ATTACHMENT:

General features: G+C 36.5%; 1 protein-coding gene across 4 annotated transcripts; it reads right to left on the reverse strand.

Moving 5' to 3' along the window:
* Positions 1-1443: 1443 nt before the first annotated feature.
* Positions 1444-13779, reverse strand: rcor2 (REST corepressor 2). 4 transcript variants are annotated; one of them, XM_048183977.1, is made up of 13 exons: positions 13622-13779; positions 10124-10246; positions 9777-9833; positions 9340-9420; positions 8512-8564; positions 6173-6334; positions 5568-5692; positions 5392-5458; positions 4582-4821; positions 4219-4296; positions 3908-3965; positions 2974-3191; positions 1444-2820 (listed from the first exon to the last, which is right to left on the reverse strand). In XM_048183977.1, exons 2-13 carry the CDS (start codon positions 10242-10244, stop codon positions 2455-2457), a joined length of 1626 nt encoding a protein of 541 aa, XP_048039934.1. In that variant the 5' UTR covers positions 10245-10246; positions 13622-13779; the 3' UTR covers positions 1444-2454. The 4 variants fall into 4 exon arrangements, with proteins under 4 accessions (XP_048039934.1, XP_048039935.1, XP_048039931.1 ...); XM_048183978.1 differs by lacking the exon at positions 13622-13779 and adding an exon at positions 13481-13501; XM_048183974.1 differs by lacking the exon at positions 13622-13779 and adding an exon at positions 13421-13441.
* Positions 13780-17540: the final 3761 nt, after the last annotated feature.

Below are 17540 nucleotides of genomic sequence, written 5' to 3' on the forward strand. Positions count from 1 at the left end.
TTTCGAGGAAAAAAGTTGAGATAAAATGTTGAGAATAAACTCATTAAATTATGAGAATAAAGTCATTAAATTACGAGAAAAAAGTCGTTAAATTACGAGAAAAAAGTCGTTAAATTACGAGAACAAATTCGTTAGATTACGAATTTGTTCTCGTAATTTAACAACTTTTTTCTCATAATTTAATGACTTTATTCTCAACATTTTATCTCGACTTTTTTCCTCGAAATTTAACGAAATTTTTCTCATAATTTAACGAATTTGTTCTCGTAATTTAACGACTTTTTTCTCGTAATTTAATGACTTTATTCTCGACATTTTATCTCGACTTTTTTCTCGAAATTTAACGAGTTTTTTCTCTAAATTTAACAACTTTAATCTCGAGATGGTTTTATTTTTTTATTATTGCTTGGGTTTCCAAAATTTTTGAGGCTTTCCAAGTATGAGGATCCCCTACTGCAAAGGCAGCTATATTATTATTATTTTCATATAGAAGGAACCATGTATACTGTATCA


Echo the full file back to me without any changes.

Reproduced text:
General features: G+C 36.5%; 1 protein-coding gene across 4 annotated transcripts; it reads right to left on the reverse strand.

Moving 5' to 3' along the window:
* Positions 1-1443: 1443 nt before the first annotated feature.
* Positions 1444-13779, reverse strand: rcor2 (REST corepressor 2). 4 transcript variants are annotated; one of them, XM_048183977.1, is made up of 13 exons: positions 13622-13779; positions 10124-10246; positions 9777-9833; positions 9340-9420; positions 8512-8564; positions 6173-6334; positions 5568-5692; positions 5392-5458; positions 4582-4821; positions 4219-4296; positions 3908-3965; positions 2974-3191; positions 1444-2820 (listed from the first exon to the last, which is right to left on the reverse strand). In XM_048183977.1, exons 2-13 carry the CDS (start codon positions 10242-10244, stop codon positions 2455-2457), a joined length of 1626 nt encoding a protein of 541 aa, XP_048039934.1. In that variant the 5' UTR covers positions 10245-10246; positions 13622-13779; the 3' UTR covers positions 1444-2454. The 4 variants fall into 4 exon arrangements, with proteins under 4 accessions (XP_048039934.1, XP_048039935.1, XP_048039931.1 ...); XM_048183978.1 differs by lacking the exon at positions 13622-13779 and adding an exon at positions 13481-13501; XM_048183974.1 differs by lacking the exon at positions 13622-13779 and adding an exon at positions 13421-13441.
* Positions 13780-17540: the final 3761 nt, after the last annotated feature.

Below are 17540 nucleotides of genomic sequence, written 5' to 3' on the forward strand. Positions count from 1 at the left end.
TTTCGAGGAAAAAAGTTGAGATAAAATGTTGAGAATAAACTCATTAAATTATGAGAATAAAGTCATTAAATTACGAGAAAAAAGTCGTTAAATTACGAGAAAAAAGTCGTTAAATTACGAGAACAAATTCGTTAGATTACGAATTTGTTCTCGTAATTTAACAACTTTTTTCTCATAATTTAATGACTTTATTCTCAACATTTTATCTCGACTTTTTTCCTCGAAATTTAACGAAATTTTTCTCATAATTTAACGAATTTGTTCTCGTAATTTAACGACTTTTTTCTCGTAATTTAATGACTTTATTCTCGACATTTTATCTCGACTTTTTTCTCGAAATTTAACGAGTTTTTTCTCTAAATTTAACAACTTTAATCTCGAGATGGTTTTATTTTTTTATTATTGCTTGGGTTTCCAAAATTTTTGAGGCTTTCCAAGTATGAGGATCCCCTACTGCAAAGGCAGCTATATTATTATTATTTTCATATAGAAGGAACCATGTATACTGTATCA